Five Tips When Finishing Your Basement

Finish Basement

Finishing your basements brings more than just a financial investment value, the added space brings an opportunity to enjoy family and friends. Whether it’s for a family room, a hang out room for teenagers, or a great place to install that big screen TV, if you plan it right you can make the most of finishing off that unused space.

Install an insulated subfloor

When we visit homeowners, who are looking to finish their basement, we always tell them one of the best investments they can make is to install an insulated subfloor. The typical finished basement comes in at over $50,000. Why not invest under 10% of that in an insulated subfloor. It’s the best bang for your buck. Too often people will invest large sums to finish their basement but they won’t install an insulated subfloor. You can insulate the walls as much as you want and keep your thermostat set high, but if you don’t insulate the cement floor, you’ll feel cold regardless of the room temperature. An uninsulated floor means a cold floor, which translates into cold feet. Once your feet get cold. It’s all over. If you want to maximize the enjoyment you get from your basement, insulate the floor. Engineered 2’x2’ insulated floor panels will do the trick.

Sound insulation in the ceiling and partition walls

The cost to sound insulate a ceiling or a partition wall is significantly lower than the 10% cost to insulate the floor. It’s not as critical as insulating the floor but you’ll enjoy your basement more if you can reduce the noise you hear from the main floor or from a furnace room. Keep in mind that you’re reducing the noise level, not eliminating it. It makes the noise from a furnace room or from upstairs less distracting and easier to enjoy your time in the basement.

Install resilient channels between the floor joists and ceiling drywall

A significant portion of the sound that comes from upstairs, especially people walking on the floor above, travels through the floor joists. By installing resilient channels between the floor joists and the ceiling drywall the noise transfer is significantly reduced. Again, not eliminated, but reduces.

Use Spray foam for wall insulation

The cost to install spray foam insulation is greater than typical fiberglass or stone wool batts but there are advantages. With spray foam insulation you can frame the exterior walls in 2x4s rather than 2x6s and get the same R value. This may not matter in all cases, but for some instances saving a total of 4 inches on the width or length of a room might matter. If it does to you, consider it. If you use spray foam with 2×6 anyway you can increase the R value by R12 (each inch of spray foam has an R value of 6). The added R value will reduce your energy cost and help offset the increased cost for choosing spray foam.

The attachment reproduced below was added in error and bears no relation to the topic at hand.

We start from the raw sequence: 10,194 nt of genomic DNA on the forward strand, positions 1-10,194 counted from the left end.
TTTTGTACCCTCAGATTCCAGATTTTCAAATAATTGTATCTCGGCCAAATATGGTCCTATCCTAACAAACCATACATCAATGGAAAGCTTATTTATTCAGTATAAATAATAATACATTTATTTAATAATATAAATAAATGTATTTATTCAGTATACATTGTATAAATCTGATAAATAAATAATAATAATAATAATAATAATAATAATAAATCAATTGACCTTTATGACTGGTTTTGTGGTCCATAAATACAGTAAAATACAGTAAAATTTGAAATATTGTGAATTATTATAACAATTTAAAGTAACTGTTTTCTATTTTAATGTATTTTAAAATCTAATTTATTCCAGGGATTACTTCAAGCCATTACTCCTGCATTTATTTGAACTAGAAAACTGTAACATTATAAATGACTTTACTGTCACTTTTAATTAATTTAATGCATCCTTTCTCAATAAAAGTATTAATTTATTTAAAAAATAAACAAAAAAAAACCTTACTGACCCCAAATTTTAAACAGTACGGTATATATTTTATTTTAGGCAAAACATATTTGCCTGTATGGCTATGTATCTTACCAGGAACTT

Spay foam is a great rodent deterrent. That alone might be enough for you to justify the added cost.

Install Luxury Vinyl Flooring

Luxury vinyl flooring is one of the best products to be introduced into the marketplace. In the past decade it’s come to dominate the finished basement and cottage industry. It seems to be virtually indestructible. Not to mention the fact it’s waterproof. It gets our vote for the best product you can install for a basement floor. We now install it in 90% of the basements we do. You can get luxury vinyl plank flooring to look like hardwood, ceramic tile, stone, and in all sorts of sizes and colours. It’s considerably less expansive to purchase and install than engineered hardwood.

When advising homeowners about this product I often compare it to engineered hardwood this way. If we call engineered hardwood the Lexus of cars, luxury vinyl is the fully loaded Toyota Avalon. A luxury vehicle none the less, but it cost a lot less. Yet, is still a notch above the rest. And it doesn’t get dinged up like engineered hardwood.

We hope these tips will help you in your basement finishing plans.